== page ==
Students connect over shared multiracial identity experiences


Graphic by Katherine Irving ’22

Leyden Streed and Tara Weber

Macalester offers many cultural organizations on campus, most of which are student-led, with the goal of offering safe places for students of different backgrounds to connect with others. Cultural organizations can be beneficial, allowing students to feel more comfortable at school and find others with similar experiences. These organizations are largely based on one race or ethnicity, but what happens when someone identifies as multiple different races and ethnicities? For students facing this challenge, there is the Multiracial Identity Collective. 

The Multiracial Identity Collective is a student-driven collective that allows multiracial students to openly speak about their experiences as a multiracial individual. The collective meets every other Sunday, and discusses topics like childhood experiences, relationships and living as a mixed race student on a college campus.

Priya Baumann ’22 identifies as half Guyanese (of Indian descent) and half white. When she transferred to Macalester her second year of college, she was excited to join the Mixed Race Collective, one of the identity collectives that stem from the Department of Multicultural Life.  But Baumann said that she was disappointed to learn that the collective lacked leadership.

“When I actually got here, I found out the collective was actually a ‘ghost’ collective —aka, no one was running it or participating in it.” Baumann wrote in an email to The Mac Weekly.

Baumann started the Multiracial Identity Collective in spring 2020 with the help of Inge Pham-Swann ’22. 

“I grew up in a very white space, and coming to a PWI as a mixed person, it’s really easy to be categorized as one group or another,” Baumann wrote. “I knew a space to connect and meet other people with similar identities was really important to me and probably others like me.” 

The Multiracial Identity Collective  acts as a place of comfort for mixed race students.

“It’s nice to have a space where I am completely at ease, and I don’t have to explain myself,” member Lena Pak ’25 said. “I also hope to learn more about other mixed people and their experiences.”

For many students, the Multiracial Identity Collective has presented  opportunities for them to meet other mixed race students when they never had that opportunity before. Students come to Macalester with a variety of different backgrounds and experiences, and having a space for mixed race students can allow them to find a sense of identity.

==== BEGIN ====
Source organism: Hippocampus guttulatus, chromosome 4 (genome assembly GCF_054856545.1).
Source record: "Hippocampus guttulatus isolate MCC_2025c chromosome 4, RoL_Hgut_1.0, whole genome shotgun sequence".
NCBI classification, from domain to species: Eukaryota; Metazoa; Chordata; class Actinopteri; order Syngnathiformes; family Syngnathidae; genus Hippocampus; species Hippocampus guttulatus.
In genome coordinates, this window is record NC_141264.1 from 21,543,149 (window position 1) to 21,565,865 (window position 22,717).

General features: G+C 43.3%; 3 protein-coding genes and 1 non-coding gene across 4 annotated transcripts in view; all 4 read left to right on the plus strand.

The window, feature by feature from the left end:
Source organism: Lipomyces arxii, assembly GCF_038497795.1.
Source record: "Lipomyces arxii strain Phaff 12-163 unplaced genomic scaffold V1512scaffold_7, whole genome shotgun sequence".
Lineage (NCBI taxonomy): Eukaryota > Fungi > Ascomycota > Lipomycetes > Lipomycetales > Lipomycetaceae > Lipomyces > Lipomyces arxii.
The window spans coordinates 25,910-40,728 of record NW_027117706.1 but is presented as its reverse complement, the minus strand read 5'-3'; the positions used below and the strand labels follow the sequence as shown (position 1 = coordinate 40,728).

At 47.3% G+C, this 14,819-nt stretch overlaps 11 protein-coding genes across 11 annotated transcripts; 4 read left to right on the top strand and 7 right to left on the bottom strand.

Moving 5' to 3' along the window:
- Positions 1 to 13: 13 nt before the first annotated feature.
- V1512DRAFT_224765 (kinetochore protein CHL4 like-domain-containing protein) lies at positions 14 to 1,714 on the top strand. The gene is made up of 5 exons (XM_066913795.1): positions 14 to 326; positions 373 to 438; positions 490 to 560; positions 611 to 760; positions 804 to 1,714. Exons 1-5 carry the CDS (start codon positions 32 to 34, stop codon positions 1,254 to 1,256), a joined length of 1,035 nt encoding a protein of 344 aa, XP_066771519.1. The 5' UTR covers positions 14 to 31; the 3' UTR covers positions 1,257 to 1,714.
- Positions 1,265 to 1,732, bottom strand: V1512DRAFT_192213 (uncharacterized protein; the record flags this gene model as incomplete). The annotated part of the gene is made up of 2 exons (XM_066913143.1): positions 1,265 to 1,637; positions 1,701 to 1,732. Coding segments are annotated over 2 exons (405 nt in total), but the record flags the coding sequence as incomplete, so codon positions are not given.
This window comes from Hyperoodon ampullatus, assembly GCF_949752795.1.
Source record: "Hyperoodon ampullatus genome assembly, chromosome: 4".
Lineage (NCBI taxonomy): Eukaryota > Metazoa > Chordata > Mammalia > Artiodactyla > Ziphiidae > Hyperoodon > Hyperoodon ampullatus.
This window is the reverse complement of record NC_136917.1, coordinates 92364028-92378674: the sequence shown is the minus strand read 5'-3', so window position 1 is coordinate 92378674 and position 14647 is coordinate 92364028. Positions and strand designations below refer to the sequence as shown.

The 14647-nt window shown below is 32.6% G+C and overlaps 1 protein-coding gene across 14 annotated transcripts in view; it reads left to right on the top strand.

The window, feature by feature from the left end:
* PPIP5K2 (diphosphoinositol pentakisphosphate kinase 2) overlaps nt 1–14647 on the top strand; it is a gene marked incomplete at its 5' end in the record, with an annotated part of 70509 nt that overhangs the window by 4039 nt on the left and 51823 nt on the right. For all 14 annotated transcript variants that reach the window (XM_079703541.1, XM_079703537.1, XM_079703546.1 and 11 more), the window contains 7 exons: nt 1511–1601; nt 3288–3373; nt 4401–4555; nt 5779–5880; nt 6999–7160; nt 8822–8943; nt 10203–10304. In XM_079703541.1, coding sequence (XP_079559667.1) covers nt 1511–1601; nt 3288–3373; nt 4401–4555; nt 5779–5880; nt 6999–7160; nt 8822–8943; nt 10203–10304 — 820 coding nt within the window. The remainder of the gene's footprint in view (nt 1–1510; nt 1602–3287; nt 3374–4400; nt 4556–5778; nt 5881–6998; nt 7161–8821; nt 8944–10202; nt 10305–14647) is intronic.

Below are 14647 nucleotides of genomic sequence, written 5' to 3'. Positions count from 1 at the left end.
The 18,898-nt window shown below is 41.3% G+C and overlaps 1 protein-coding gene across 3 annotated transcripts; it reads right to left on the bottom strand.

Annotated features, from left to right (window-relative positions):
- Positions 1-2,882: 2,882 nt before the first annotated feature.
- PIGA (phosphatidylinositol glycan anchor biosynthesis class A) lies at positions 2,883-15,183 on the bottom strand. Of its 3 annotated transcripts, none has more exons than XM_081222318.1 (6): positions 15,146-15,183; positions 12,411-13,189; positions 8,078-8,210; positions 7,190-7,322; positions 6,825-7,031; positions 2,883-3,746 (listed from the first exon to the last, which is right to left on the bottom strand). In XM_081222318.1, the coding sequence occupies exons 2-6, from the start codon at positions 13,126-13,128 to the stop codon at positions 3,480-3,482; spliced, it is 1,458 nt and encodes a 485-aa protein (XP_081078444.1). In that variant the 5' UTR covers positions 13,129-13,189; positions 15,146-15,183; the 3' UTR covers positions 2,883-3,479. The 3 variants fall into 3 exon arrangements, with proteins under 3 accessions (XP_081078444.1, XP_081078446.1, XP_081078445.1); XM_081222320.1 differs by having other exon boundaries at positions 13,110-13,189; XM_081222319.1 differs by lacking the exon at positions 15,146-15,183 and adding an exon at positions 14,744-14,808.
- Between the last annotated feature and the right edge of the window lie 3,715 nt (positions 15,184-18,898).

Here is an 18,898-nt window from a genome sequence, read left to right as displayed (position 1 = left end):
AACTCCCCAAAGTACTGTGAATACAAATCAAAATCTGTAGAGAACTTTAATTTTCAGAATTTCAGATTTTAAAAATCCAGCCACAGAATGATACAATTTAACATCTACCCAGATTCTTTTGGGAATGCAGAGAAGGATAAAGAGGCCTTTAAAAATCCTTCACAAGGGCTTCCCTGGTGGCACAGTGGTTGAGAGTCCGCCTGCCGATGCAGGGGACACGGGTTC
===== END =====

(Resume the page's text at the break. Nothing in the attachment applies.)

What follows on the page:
Tyler Sanchez ’24 identifies as half Mexican and half white. Being a part of the Multiracial Identity Collective has allowed him to relate to other students and bond over shared perspectives.

“I did not have any mixed friends in high school, so to hear people go through similar experiences is really nice because people say things that I have not even comprehended because it was buried underneath my consciousness,” Sanchez said.

For mixed race people, their race is not always easily identifiable from the outside. Having to navigate both their own true identities and how others perceive them can be confusing.

“You can identify as something different than what people see and treat you as,” Pak said.

A challenge that many mixed race students find themselves facing is the struggle of “imposter syndrome,” or an internalized fear of being exposed as a fraud in certain situations. Rather than feeling a sense of belonging to multiple different cultures, often, they feel like they don’t fully belong to any one cultural group.

Ryan Cotter ’24 voiced her experience with this. Being half white and half Chinese, Cotter didn’t know if she would be accepted in spaces for people of color. 

“I have a little bit of discomfort looking the way I do and claiming to be a POC,” Cotter said.

Pak had similar experiences, and she was excited to see a multiracial collective on Macalester’s campus for this reason. Pak, half Korean-Japanese and half white, found it hard to go to Asian identity collectives in high school.

“Some of the things I can identify with but not all of them,” Pak said. “And also I don’t want to be taking up space, in a place for all Asian people. To not have an identity collective doesn’t feel great, so I was very excited to have a collective specifically for mixed race people.”

The Multiracial Identity Collective allows students to connect over their similarities and differences in how they have experienced being mixed race. 

“The point of being mixed is that no one has the same experience, and so in the Mixed Race Identity Collective, we all have the same experience in the fact that none of us have the same experience,” Pak said. “Because we are all different, that makes us the same.”